Publisher:
Createspace

Publication Date:
22/11/2011

Copyright Date:
N/A

ISBN:
9781453721353

Binding:
Paperback

U.S. SRP:
19.95

Unmentionables

By David Greene

IR_Star-black
IR Rating:
4.5
UNMENTIONABLES is a tender and warmhearted look at love and family, at the possibilities love creates for rebuilding and recognizing humanity even in the most dehumanizing of situations, and at the hope it brings that even the worst and most vicious cruelties can be brought down if we will only see the "other" as a person like ourselves, worthy of love and care.

UNMENTIONABLES is a story concerning the interaction of slavery, family, love and war. Two Southern families, the Hollands and the Askews, and the slaves they own, but do not fully control, find themselves forced to confront traumatic change in the face of the Civil War.  Dorothy, the independent, Republican-minded only child of the Holland family, wants to protect her wry, cynical maid (and best friend), Ella, by marrying a man she can persuade into sharing her abolitionist sympathies. Her chosen target, with whom she finds herself falling, conveniently or inconveniently, in love, is William Askew, who is himself torn between his duties as a Confederate soldier, his love for Dorothy, and his affection for his half-brother and valet, Cato. Cato, in turn, finds his mind awakened by a Quaker artist, Erastus Hicks, who teaches him to read, and his heart brought to life by an unexpected love affair with Ella’s brother, Jimmy – but is also torn by his loyalty not only to his brother William but also to his bitter, crotchety, lonely father, Augustus Askew, who has never even acknowledged him as his son. Jimmy, who loves his family, Cato, and his dog Venus with all his heart, is bitterly angry at the white world for the injustice and cruelty done to those he cares for, but finds his assumptions challenged by the humanity of some of the white people around him, as well as by his deep and passionate love for the half-white Cato.

This is a moving and profound novel, exploring the ways in which love counters cruelty in even the harshest of conditions. The characters are beautifully drawn, their feelings and motivations believable and real, their loves alternately heartbreaking and redemptive. Even the minor characters are drawn with the kind of careful detail that makes them spring brilliantly to life. The author deftly leads the reader through his characters’ minds, allowing us to understand their actions on a deep and sympathetic level, making it difficult to hate them outright even when they behave hatefully. Events move at a steady pace, neither rushed nor dragged out, and the plot unfolds gently before the reader, giving us a view of a better future through the dim haze of a damaging and poisonous past. The author’s descriptive powers are substantial, particularly where emotions are concerned, and the most passionate scenes, whether erotic, angry, despairing, or joyful, are all charged with a vivid intensity.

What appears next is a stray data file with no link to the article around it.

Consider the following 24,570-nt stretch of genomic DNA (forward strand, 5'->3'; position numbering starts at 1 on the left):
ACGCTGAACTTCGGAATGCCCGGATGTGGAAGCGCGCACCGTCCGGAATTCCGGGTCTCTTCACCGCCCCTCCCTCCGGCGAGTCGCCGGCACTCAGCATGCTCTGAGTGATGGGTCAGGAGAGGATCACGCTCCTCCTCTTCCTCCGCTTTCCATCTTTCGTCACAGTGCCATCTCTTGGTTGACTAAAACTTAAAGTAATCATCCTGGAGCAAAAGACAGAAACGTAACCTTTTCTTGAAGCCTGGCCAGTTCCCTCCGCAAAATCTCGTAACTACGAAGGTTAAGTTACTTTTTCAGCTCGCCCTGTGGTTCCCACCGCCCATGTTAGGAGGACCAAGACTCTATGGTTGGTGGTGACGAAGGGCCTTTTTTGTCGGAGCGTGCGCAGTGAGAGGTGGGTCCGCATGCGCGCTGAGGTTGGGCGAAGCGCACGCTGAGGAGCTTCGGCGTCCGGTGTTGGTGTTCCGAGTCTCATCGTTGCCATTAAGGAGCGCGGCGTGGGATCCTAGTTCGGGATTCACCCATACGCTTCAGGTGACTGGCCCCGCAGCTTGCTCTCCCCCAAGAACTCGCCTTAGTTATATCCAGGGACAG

Some aspects of the plot strike me as a bit on the optimistic side of believability, but they generally manage to stay within the bounds of reality. The idea of an abolitionist daughter of a slaveholding family, for example, is by no means unrealistic (there were numerous real-life examples, including the Grimke sisters and Elizabeth Van Lew), but the risks Dorothy takes without serious consequence, and the lack of serious censure she receives from everyone around her, make her storyline teeter a bit on the edge of the implausible without quite going over. The ending wraps up rather cheerfully as well, tying up loose ends a bit too neatly – though undoubtedly many characters still have some distance to go before finding complete peace, they are all left at least with their feet on the right path.

UNMENTIONABLES is a tender and warmhearted look at love and family, at the possibilities love creates for rebuilding and recognizing humanity even in the most dehumanizing of situations, and at the hope it brings that even the worst and most vicious cruelties can be brought down if we will only see the “other” as a person like ourselves, worthy of love and care.

Reviewed by Catherine Langrehr for IndieReader.

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